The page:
FARIÑA Julia Ines
Unraveling the decolourizing ability of yeast isolates from dye-polluted and virgin environments: an ecological and taxonomical overview
HIPOLITO F. PAJOT; OSVALDO D. DELGADO; LUCIA I. C. DE FIGUEROA; JULIA I. FARIÑA
ANTON LEEUW INT. J. G.
Lugar: Dordrecht; Año: 2011 vol. 99 p. 443 - 443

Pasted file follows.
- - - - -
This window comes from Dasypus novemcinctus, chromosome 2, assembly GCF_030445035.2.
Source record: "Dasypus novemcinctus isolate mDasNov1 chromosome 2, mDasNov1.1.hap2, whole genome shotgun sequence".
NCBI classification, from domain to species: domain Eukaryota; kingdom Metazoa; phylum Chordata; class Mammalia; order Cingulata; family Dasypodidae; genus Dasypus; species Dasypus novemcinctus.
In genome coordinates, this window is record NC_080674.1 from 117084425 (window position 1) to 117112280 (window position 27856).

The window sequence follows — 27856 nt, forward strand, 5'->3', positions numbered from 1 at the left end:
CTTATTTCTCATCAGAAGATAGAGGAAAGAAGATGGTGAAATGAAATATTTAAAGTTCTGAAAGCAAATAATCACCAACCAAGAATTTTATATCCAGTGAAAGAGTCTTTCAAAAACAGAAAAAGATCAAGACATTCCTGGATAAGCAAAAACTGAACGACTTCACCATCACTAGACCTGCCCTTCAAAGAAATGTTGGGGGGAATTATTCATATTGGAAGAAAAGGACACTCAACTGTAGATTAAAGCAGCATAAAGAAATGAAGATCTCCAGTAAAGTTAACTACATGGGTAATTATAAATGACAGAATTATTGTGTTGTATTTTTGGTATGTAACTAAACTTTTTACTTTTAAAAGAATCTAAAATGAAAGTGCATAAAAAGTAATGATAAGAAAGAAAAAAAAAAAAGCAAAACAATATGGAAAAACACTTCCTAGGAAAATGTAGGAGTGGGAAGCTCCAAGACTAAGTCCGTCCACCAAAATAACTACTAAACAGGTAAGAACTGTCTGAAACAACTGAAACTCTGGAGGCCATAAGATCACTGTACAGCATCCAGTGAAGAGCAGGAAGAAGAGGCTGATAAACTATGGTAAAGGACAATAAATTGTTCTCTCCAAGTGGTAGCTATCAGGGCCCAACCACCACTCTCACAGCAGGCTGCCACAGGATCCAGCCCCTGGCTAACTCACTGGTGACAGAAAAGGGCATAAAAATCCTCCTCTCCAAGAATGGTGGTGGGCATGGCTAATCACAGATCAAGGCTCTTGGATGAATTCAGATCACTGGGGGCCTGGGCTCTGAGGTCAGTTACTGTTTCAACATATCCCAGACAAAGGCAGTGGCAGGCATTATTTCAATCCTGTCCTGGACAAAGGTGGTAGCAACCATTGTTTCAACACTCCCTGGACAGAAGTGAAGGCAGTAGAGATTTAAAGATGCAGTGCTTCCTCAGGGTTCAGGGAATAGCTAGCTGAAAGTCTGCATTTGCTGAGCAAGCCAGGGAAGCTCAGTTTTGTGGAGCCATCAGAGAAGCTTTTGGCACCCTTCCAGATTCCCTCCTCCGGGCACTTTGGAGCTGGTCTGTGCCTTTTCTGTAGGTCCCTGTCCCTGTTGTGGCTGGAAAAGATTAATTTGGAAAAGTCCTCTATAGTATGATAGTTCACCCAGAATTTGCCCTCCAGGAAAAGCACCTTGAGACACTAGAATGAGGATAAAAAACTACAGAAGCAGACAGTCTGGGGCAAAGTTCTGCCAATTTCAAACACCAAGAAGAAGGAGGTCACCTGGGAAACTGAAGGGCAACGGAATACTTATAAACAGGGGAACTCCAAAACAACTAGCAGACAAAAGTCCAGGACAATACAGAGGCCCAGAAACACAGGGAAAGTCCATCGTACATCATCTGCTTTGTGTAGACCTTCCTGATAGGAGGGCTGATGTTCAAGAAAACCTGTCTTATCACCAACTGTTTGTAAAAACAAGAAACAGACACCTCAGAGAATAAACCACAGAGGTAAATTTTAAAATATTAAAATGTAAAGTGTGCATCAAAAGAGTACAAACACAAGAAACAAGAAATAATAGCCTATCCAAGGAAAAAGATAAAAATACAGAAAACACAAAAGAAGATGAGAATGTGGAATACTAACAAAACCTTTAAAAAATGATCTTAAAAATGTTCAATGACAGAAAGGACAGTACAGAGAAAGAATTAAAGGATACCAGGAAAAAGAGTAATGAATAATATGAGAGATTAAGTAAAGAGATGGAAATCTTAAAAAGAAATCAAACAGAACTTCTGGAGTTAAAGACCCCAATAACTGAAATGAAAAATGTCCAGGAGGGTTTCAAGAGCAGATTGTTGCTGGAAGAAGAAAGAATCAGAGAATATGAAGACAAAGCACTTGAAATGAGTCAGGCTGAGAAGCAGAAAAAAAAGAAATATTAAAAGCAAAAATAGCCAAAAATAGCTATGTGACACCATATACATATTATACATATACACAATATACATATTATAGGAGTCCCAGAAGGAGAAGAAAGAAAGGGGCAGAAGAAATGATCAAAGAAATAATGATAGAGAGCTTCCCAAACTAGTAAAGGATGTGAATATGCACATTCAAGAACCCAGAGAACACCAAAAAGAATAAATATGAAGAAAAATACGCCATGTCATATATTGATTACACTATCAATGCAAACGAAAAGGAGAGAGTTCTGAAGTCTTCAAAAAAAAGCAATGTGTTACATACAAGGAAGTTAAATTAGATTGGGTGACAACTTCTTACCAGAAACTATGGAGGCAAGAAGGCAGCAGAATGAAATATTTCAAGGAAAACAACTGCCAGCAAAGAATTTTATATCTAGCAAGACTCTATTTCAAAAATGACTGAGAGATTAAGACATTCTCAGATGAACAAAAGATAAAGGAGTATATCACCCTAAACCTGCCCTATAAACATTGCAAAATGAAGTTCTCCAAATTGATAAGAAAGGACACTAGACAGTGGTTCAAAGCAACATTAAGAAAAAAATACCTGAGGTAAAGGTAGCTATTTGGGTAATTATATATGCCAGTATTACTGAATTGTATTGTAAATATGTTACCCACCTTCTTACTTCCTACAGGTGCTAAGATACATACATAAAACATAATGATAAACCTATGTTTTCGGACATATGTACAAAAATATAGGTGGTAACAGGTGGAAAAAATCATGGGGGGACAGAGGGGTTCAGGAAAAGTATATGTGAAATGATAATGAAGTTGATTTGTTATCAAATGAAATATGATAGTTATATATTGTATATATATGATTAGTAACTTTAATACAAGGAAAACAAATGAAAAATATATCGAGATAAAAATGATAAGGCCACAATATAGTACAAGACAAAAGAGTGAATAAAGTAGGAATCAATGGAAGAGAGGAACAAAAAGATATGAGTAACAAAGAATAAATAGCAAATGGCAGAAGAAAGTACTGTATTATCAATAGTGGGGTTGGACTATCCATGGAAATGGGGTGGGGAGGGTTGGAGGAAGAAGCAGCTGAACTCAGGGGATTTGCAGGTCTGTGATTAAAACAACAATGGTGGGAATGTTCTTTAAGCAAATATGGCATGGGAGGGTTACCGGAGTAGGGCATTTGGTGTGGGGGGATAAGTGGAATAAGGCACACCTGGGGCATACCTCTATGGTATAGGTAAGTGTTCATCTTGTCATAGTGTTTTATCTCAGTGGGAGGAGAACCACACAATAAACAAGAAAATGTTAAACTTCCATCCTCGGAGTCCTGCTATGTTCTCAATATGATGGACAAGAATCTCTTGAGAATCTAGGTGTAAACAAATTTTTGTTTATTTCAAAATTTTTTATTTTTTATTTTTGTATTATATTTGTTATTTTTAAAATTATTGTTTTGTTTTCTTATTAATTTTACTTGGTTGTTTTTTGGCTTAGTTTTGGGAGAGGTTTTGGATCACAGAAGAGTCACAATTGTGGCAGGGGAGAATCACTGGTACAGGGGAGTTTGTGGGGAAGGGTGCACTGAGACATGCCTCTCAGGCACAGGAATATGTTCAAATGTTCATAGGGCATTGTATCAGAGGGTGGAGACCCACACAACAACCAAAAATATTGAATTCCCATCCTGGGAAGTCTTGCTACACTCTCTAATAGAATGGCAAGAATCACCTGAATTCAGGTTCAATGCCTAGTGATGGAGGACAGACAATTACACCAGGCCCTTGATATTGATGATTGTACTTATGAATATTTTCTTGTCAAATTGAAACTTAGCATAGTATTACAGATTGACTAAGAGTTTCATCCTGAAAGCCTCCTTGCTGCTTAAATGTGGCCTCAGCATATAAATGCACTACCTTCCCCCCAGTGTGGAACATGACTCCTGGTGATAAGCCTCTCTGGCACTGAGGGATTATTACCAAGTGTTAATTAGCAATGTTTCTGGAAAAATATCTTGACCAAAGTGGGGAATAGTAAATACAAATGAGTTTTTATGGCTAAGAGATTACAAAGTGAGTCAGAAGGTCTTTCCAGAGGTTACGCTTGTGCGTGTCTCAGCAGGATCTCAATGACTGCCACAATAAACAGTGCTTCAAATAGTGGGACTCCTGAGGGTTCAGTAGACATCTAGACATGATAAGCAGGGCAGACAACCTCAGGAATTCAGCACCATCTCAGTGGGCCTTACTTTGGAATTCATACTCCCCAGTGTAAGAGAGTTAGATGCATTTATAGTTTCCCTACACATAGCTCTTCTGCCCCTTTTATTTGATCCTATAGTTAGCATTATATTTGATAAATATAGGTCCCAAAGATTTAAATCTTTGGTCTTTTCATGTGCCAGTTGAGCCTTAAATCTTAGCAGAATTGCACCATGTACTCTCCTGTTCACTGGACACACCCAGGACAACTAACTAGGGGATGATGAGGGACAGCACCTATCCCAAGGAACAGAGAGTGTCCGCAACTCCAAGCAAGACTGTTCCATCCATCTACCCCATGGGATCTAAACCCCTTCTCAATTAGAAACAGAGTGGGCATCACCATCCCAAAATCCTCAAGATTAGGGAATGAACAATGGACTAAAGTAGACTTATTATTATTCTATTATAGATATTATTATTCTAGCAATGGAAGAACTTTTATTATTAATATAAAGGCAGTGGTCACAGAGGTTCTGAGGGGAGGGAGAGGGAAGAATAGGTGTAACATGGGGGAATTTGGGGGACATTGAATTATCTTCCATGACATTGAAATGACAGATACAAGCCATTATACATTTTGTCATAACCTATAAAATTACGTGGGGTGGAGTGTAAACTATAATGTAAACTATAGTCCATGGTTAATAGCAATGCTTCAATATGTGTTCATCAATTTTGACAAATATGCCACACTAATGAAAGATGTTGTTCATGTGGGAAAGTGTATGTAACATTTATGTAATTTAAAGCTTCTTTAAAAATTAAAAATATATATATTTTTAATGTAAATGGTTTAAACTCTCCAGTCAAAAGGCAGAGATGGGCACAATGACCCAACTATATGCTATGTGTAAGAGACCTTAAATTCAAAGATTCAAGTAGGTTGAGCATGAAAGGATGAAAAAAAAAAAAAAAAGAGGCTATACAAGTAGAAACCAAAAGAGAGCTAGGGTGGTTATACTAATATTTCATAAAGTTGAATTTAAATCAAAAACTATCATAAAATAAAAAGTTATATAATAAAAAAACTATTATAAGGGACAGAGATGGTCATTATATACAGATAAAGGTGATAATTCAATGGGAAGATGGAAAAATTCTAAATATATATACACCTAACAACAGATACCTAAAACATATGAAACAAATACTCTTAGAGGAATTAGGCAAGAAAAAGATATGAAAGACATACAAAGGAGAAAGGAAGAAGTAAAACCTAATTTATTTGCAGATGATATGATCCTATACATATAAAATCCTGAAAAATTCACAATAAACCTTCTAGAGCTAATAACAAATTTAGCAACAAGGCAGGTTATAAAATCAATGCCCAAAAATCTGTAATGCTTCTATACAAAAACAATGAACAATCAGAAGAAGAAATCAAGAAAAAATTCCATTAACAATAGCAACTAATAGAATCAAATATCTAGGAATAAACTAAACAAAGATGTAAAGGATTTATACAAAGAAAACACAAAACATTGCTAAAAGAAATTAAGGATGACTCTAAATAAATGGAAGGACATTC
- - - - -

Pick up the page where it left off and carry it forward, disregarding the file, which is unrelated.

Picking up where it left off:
Microcosm assays with dye-amended culture media under a shot-feeding strategy allowed to obtain 100 yeast isolates from the wastewater outfall channel of a dyeing textile factory in Tucumán (Argentina). Meanwhile, 63 yeast isolates were obtained from Phoebe porphyria (Laurel del monte) samples collected from Las Yungas rainforest (Tucumán), via a classical isolation scheme. Isolated yeasts, both from dye-polluted and virgin environments, were compared on their textile dye decolourization ability when cultured on solid and liquid media. Nine isolates from wastewater and 17 from Las Yungas showed the highest decolourization potential on agar plates containing six different reactive dyes, either alone or as a mixture. Five yeasts from each environment were further selected on the basis of their high dye removal rate in Vilmafix® Red 7B-HE- or Vilmafix® Blue RR-BB-amended liquid cultures. Yeasts from wastewater showed slightly higher decolourization percentages after 36 h of culture than yeasts from Las Yungas (98100% vs. 9195%, respectively). However, isolates from Las Yungas exhibited higher specific decolourization rates than isolates from effluents (1.83.0 vs. 0.91.3 mg g−1h−1, respectively). All selected isolates were first grouped according to microsatellite-PCR analysis and representative isolates from each group were subsequently identified based on the 26S rRNA gene sequence analysis. Yeasts from wastewater were identified as the ascomycetous Pichia kudriavzevii (100%) and closely related to Candida sorbophila (99.8%), whilst yeasts from Las Yungas were identified as the basidiomycetous Trichosporon akiyoshidainum and T. multisporum. It is suggested that findings concerning yeast selection during screening programs for dye-decolourizing yeasts may be explained in the light of the copiotroph-oligotroph microorganisms rationale.